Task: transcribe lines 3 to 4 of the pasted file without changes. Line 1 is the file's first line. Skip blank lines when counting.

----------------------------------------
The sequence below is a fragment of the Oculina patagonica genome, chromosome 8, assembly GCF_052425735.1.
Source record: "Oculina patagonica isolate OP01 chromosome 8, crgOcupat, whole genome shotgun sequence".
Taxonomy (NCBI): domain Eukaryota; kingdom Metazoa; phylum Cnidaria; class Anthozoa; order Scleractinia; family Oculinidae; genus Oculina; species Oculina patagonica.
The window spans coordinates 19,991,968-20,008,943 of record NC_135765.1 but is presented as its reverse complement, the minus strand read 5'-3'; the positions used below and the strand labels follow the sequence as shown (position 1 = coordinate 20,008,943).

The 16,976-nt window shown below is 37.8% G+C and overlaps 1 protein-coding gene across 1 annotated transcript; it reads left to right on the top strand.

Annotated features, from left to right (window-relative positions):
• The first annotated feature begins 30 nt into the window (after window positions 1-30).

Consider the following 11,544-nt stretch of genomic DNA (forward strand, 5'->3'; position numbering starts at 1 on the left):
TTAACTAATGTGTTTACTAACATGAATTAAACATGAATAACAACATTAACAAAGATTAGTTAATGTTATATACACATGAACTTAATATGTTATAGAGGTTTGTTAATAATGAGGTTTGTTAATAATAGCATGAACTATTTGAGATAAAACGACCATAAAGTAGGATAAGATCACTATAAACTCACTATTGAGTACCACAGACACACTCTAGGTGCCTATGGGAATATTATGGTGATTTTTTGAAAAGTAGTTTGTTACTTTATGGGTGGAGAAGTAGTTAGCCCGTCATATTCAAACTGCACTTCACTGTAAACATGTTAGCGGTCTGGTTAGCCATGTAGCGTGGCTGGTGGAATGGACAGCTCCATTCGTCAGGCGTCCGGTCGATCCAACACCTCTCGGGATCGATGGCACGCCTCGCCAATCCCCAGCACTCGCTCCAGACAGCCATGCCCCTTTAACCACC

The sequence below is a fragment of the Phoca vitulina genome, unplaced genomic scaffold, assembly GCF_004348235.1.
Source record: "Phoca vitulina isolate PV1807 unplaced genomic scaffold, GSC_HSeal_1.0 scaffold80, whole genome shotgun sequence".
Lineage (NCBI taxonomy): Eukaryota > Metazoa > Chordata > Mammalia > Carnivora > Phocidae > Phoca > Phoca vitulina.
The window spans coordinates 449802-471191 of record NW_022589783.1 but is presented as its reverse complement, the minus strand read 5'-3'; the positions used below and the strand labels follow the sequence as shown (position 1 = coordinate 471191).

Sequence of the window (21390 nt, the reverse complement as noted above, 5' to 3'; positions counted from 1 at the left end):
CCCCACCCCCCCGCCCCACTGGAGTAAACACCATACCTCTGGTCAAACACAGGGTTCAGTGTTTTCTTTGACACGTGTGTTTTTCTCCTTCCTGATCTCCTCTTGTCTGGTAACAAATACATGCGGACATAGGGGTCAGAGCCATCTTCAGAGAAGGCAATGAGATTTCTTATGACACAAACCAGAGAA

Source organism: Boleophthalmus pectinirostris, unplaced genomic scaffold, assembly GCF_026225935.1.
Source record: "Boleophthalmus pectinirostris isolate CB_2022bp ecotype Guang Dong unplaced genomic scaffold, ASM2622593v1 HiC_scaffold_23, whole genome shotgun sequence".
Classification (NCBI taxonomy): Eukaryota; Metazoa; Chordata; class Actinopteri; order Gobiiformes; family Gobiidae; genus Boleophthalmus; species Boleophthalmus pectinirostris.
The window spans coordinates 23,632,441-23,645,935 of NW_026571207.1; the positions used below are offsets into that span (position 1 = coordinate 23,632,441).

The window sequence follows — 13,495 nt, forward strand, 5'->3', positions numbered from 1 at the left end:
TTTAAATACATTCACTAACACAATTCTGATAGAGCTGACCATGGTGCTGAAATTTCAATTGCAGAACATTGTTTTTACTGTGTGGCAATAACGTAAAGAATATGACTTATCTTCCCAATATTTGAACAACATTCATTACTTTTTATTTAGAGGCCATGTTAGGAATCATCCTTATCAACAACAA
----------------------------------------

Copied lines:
Taxonomy (NCBI): domain Eukaryota; kingdom Metazoa; phylum Cnidaria; class Anthozoa; order Scleractinia; family Oculinidae; genus Oculina; species Oculina patagonica.
The window spans coordinates 19,991,968-20,008,943 of record NC_135765.1 but is presented as its reverse complement, the minus strand read 5'-3'; the positions used below and the strand labels follow the sequence as shown (position 1 = coordinate 20,008,943).